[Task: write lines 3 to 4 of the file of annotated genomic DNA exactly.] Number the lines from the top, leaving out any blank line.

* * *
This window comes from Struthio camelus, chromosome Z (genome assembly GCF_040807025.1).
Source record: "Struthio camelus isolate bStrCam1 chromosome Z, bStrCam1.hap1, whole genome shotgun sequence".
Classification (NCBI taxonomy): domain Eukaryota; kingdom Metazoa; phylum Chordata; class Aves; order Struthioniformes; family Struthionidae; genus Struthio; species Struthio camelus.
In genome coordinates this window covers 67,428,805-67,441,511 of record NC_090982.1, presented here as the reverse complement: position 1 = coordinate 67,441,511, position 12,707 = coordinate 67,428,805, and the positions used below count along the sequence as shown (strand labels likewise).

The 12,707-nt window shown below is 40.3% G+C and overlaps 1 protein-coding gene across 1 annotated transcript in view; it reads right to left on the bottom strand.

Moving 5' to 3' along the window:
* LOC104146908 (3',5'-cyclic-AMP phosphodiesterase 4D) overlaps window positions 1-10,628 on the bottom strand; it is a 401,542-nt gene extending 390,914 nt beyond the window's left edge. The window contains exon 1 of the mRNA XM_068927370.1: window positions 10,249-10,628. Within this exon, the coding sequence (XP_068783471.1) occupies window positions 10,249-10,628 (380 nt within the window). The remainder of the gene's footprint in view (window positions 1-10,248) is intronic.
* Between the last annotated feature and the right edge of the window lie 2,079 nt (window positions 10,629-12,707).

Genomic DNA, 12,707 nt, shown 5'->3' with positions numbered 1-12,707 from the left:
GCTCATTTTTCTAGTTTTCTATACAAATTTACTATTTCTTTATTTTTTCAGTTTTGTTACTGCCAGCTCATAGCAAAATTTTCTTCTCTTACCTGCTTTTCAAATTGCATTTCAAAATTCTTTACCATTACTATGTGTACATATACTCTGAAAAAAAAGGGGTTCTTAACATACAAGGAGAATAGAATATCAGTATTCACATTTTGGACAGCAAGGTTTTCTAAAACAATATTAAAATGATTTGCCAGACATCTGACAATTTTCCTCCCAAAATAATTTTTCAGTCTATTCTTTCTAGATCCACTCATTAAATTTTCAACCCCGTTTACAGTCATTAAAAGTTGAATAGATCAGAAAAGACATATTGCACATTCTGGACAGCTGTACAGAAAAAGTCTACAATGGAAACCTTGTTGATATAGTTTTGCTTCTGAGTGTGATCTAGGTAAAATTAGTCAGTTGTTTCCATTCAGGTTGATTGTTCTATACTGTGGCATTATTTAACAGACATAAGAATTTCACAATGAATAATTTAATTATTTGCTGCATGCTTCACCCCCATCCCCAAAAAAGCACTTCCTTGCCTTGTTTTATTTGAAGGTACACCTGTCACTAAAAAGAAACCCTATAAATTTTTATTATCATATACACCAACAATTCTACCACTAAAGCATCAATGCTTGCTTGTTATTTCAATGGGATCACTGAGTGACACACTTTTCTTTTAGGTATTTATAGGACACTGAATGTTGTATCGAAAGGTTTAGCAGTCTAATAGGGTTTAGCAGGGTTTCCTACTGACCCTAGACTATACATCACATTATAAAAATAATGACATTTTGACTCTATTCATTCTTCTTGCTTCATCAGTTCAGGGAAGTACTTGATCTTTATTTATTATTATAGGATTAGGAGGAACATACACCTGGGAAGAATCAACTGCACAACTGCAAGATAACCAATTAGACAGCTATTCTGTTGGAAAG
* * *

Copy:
Classification (NCBI taxonomy): domain Eukaryota; kingdom Metazoa; phylum Chordata; class Aves; order Struthioniformes; family Struthionidae; genus Struthio; species Struthio camelus.
In genome coordinates this window covers 67,428,805-67,441,511 of record NC_090982.1, presented here as the reverse complement: position 1 = coordinate 67,441,511, position 12,707 = coordinate 67,428,805, and the positions used below count along the sequence as shown (strand labels likewise).